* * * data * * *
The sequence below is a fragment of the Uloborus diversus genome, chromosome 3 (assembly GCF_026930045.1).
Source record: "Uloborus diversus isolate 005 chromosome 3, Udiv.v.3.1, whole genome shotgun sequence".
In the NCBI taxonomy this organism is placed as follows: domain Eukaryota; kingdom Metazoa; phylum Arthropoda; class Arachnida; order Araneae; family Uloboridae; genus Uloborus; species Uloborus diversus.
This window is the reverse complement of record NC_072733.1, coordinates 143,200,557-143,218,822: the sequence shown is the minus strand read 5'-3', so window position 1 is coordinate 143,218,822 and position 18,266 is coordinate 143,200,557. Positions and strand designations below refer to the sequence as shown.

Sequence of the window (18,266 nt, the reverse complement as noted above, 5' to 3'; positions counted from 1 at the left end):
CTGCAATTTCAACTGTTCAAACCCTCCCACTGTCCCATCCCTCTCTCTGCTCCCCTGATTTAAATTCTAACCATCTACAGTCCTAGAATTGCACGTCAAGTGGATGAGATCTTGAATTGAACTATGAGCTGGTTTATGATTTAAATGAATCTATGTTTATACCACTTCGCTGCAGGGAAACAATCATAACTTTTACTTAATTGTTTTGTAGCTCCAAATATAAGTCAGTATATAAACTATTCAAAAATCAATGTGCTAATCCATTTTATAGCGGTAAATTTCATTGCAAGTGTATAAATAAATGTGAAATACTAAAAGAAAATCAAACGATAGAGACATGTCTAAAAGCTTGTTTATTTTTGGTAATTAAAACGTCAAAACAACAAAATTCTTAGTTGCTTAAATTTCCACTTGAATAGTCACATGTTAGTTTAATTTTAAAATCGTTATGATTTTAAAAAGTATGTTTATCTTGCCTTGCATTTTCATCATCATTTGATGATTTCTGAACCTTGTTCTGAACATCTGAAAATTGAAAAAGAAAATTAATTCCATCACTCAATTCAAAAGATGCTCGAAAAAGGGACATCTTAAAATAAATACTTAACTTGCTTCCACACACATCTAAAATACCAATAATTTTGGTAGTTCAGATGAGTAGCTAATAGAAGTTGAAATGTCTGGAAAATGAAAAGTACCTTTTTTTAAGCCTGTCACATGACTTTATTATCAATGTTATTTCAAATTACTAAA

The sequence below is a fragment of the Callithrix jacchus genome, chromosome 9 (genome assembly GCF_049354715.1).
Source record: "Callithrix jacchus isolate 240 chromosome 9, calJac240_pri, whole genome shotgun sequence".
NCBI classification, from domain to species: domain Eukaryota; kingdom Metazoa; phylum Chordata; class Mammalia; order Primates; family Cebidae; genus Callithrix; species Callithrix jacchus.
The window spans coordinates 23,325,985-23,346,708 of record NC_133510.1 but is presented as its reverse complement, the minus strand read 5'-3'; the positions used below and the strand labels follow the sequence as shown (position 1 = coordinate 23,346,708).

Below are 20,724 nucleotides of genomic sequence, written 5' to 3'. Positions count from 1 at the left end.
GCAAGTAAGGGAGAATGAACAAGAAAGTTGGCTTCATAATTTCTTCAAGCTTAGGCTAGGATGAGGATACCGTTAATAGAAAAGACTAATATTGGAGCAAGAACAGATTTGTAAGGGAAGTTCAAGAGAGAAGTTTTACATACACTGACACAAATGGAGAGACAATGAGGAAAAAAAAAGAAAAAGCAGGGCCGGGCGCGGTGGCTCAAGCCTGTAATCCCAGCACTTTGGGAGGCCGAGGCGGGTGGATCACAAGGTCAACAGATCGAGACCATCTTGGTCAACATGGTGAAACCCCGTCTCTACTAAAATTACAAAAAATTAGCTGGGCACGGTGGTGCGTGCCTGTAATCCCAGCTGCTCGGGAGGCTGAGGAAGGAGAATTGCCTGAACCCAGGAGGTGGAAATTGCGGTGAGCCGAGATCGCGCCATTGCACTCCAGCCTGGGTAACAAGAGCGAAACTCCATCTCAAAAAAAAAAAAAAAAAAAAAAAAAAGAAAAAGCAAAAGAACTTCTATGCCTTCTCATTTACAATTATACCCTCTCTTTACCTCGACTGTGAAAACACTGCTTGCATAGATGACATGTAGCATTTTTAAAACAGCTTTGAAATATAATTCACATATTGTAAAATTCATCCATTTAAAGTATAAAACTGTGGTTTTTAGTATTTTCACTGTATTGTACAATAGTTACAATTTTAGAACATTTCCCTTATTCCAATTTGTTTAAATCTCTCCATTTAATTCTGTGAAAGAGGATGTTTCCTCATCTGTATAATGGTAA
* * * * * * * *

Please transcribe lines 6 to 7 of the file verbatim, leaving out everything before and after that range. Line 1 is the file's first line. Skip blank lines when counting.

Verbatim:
CTGCAATTTCAACTGTTCAAACCCTCCCACTGTCCCATCCCTCTCTCTGCTCCCCTGATTTAAATTCTAACCATCTACAGTCCTAGAATTGCACGTCAAGTGGATGAGATCTTGAATTGAACTATGAGCTGGTTTATGATTTAAATGAATCTATGTTTATACCACTTCGCTGCAGGGAAACAATCATAACTTTTACTTAATTGTTTTGTAGCTCCAAATATAAGTCAGTATATAAACTATTCAAAAATCAATGTGCTAATCCATTTTATAGCGGTAAATTTCATTGCAAGTGTATAAATAAATGTGAAATACTAAAAGAAAATCAAACGATAGAGACATGTCTAAAAGCTTGTTTATTTTTGGTAATTAAAACGTCAAAACAACAAAATTCTTAGTTGCTTAAATTTCCACTTGAATAGTCACATGTTAGTTTAATTTTAAAATCGTTATGATTTTAAAAAGTATGTTTATCTTGCCTTGCATTTTCATCATCATTTGATGATTTCTGAACCTTGTTCTGAACATCTGAAAATTGAAAAAGAAAATTAATTCCATCACTCAATTCAAAAGATGCTCGAAAAAGGGACATCTTAAAATAAATACTTAACTTGCTTCCACACACATCTAAAATACCAATAATTTTGGTAGTTCAGATGAGTAGCTAATAGAAGTTGAAATGTCTGGAAAATGAAAAGTACCTTTTTTTAAGCCTGTCACATGACTTTATTATCAATGTTATTTCAAATTACTAAA

The sequence below is a fragment of the Callithrix jacchus genome, chromosome 9 (genome assembly GCF_049354715.1).